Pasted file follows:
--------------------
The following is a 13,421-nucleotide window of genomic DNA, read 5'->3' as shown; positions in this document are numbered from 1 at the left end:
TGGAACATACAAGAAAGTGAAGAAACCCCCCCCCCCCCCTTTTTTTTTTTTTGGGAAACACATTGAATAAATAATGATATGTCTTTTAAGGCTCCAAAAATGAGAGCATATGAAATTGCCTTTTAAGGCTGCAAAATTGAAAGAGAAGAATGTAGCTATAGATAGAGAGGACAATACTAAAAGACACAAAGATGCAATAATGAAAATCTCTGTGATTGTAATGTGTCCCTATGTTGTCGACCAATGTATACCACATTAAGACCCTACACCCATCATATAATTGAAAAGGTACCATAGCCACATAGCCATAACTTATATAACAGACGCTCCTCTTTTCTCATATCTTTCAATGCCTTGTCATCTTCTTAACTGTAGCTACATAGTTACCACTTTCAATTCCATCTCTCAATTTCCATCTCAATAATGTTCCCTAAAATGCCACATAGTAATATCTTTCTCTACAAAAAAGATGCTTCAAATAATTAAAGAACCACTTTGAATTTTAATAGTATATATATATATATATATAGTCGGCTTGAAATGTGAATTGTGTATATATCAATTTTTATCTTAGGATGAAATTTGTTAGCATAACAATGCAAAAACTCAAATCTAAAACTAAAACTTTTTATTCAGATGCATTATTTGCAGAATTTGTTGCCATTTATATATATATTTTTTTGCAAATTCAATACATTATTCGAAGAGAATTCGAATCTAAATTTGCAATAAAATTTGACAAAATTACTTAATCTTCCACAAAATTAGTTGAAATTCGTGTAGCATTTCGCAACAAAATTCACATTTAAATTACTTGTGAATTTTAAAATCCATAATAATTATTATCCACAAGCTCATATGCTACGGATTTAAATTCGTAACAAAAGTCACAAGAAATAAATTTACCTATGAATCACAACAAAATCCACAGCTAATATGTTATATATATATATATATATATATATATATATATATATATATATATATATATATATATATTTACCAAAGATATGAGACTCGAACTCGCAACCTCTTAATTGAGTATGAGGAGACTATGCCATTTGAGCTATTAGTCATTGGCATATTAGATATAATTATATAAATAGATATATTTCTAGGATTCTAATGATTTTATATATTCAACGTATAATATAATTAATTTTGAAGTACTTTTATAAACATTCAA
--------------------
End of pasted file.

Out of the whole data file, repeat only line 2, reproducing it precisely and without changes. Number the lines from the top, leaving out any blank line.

TGGAACATACAAGAAAGTGAAGAAACCCCCCCCCCCCCCTTTTTTTTTTTTTGGGAAACACATTGAATAAATAATGATATGTCTTTTAAGGCTCCAAAAATGAGAGCATATGAAATTGCCTTTTAAGGCTGCAAAATTGAAAGAGAAGAATGTAGCTATAGATAGAGAGGACAATACTAAAAGACACAAAGATGCAATAATGAAAATCTCTGTGATTGTAATGTGTCCCTATGTTGTCGACCAATGTATACCACATTAAGACCCTACACCCATCATATAATTGAAAAGGTACCATAGCCACATAGCCATAACTTATATAACAGACGCTCCTCTTTTCTCATATCTTTCAATGCCTTGTCATCTTCTTAACTGTAGCTACATAGTTACCACTTTCAATTCCATCTCTCAATTTCCATCTCAATAATGTTCCCTAAAATGCCACATAGTAATATCTTTCTCTACAAAAAAGATGCTTCAAATAATTAAAGAACCACTTTGAATTTTAATAGTATATATATATATATATATAGTCGGCTTGAAATGTGAATTGTGTATATATCAATTTTTATCTTAGGATGAAATTTGTTAGCATAACAATGCAAAAACTCAAATCTAAAACTAAAACTTTTTATTCAGATGCATTATTTGCAGAATTTGTTGCCATTTATATATATATTTTTTTGCAAATTCAATACATTATTCGAAGAGAATTCGAATCTAAATTTGCAATAAAATTTGACAAAATTACTTAATCTTCCACAAAATTAGTTGAAATTCGTGTAGCATTTCGCAACAAAATTCACATTTAAATTACTTGTGAATTTTAAAATCCATAATAATTATTATCCACAAGCTCATATGCTACGGATTTAAATTCGTAACAAAAGTCACAAGAAATAAATTTACCTATGAATCACAACAAAATCCACAGCTAATATGTTATATATATATATATATATATATATATATATATATATATATATATATATATATATATATTTACCAAAGATATGAGACTCGAACTCGCAACCTCTTAATTGAGTATGAGGAGACTATGCCATTTGAGCTATTAGTCATTGGCATATTAGATATAATTATATAAATAGATATATTTCTAGGATTCTAATGATTTTATATATTCAACGTATAATATAATTAATTTTGAAGTACTTTTATAAACATTCAA